Thanks for Speaking Up
I’m grateful for Gwyn Lurie’s “Candid Condescension” in calling Ed St. George out for his condescending, patronizing attack on City Councilwoman Meagan Harmon. St. George felt entitled to tell Councilmember Harmon that she should be focusing on her children and husband rather than serving in public office and working. Really? It’s 2021 and we still have men who think they can tell women what to do with our lives, just because they are men, and we are women? He didn’t offer the same advice and concern regarding Barrett Reed, who is running in another district, who is the same age, and who also has young children and a full-time job.
Here’s my question: where are Councilwoman Harmon’s opponents in all this? The Santa Barbara Women’s Political Committee issued a statement (see below), objecting to a mansplainer’s presumption to tell a woman — any woman — how to live her life. Nearly 40 current and former elected officials signed it, along with nearly 70 additional community leaders. Harmon’s three challengers, one a woman herself, are conspicuously absent.
I expect public officials to take public positions on issues that matter — and how men treat women matters. I expect public figures to act on their values, and speak out against outdated, patriarchal treatment of women. If these challengers do not object to sexist condescension, then they are not my kind of leader. If they object, but refuse to speak out, they are also not my kind of leader — or a leader at all, truth be told.
Thanks to all who spoke up against sexism and misogyny, and for a world where we respect the rights of women to lead their own lives unencumbered by the unsolicited advice of entitled men who think they know better.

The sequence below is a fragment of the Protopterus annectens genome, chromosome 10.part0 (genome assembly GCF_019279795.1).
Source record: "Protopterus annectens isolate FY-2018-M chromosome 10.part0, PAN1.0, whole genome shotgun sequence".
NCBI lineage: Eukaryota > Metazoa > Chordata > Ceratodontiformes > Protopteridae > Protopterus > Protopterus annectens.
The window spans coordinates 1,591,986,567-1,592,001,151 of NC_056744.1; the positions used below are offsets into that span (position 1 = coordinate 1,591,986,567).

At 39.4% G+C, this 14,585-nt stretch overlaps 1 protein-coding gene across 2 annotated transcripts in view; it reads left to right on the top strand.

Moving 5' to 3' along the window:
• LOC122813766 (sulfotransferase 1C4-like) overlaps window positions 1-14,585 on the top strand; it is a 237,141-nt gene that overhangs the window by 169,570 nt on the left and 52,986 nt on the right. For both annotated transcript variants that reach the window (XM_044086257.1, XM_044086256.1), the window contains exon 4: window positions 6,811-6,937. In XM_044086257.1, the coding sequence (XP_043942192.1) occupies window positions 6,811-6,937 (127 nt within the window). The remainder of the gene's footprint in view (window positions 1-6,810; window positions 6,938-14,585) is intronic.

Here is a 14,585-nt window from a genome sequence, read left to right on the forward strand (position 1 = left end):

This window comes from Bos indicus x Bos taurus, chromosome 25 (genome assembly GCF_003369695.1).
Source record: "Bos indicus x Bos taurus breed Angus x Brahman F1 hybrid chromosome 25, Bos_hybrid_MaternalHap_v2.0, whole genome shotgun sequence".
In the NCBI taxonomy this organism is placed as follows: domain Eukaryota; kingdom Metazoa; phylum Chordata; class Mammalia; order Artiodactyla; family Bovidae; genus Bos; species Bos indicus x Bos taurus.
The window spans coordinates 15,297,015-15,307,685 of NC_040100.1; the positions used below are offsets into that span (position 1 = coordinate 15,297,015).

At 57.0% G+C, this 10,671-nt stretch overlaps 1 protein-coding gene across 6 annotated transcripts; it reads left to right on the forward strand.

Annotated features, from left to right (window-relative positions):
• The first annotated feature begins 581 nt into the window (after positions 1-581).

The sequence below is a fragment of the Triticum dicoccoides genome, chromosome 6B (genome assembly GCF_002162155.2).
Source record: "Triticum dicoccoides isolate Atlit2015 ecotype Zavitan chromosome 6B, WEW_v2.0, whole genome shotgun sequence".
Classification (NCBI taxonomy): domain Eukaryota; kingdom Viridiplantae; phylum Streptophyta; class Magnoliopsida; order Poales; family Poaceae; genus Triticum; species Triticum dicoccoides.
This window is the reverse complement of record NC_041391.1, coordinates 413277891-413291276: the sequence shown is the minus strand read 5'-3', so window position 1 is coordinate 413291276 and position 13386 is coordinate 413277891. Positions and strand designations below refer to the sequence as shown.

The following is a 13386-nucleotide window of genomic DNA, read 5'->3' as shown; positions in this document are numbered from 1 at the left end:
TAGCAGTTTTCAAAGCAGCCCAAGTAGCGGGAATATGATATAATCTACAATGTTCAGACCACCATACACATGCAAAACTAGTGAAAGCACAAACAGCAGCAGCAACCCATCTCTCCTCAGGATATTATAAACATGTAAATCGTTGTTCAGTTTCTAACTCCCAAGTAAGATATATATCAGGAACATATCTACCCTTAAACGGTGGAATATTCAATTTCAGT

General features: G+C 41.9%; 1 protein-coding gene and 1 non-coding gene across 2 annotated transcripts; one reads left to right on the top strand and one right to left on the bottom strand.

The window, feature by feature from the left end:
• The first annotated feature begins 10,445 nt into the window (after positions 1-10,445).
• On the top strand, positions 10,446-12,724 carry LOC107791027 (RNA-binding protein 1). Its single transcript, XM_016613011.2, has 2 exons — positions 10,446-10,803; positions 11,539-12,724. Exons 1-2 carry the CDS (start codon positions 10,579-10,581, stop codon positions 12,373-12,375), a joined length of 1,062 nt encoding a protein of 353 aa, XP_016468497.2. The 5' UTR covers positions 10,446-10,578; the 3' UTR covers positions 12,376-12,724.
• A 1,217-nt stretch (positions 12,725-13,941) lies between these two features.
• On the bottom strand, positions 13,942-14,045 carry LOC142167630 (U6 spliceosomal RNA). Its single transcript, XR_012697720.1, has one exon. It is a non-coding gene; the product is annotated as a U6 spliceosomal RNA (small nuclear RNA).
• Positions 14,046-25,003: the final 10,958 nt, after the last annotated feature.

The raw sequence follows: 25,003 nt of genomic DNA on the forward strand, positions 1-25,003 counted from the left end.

A Statement of Solidarity
On a recent local podcast, a well-known private developer and commenter on local politics was given a platform to share offensive and sexist viewpoints about women in leadership, condescendingly urging a local woman in elected office to “take a pause” on her career to focus on her children and husband. The following statement is issued in solidarity:
“Women belong at every table where decisions are being made and it is not up to men to be the arbiters of a woman’s personal decisions or ambitions. When women lead in government and other sectors, they are far more likely to work collaboratively and forge effective policies in support of the well-being of children, families and all people — especially the most marginalized.
“We stand with all women in our community and recognize that Black, Indigenous, Latina, and women of color are disproportionately impacted by sexism and barriers to leadership. Misogyny, in any form, has no home in Santa Barbara County. And no, the women of Santa Barbara will not take a pause.”
President, Santa Barbara Women’s Political Committee
Thank you, Sean Hutchinson for saying it like it is.
I call what’s happened in the “rarefied enclave,” the “Instagramification” of Montecito. But hey, welcome to the world in 2021.
My own humble abode in westside SB has its own version of “influenced” reality. The “Dickensian pathway” continues to separate the haves and the have nots and I join in your embarrassment for the direction our world is headed. Few in this brave new world of ours treat it with the consideration it deserves.
Guilty as Charged
A claim of misogyny in the event of concern for the development of children seems misprioritized. Minors have little leverage in pursuing a superior up-bringing when dealt an over-committed parent. If the upward mobility of women takes a backseat to the development of children, call me a misogynist. And no, children and parenting won’t be a closeted topic. If you see something, say something.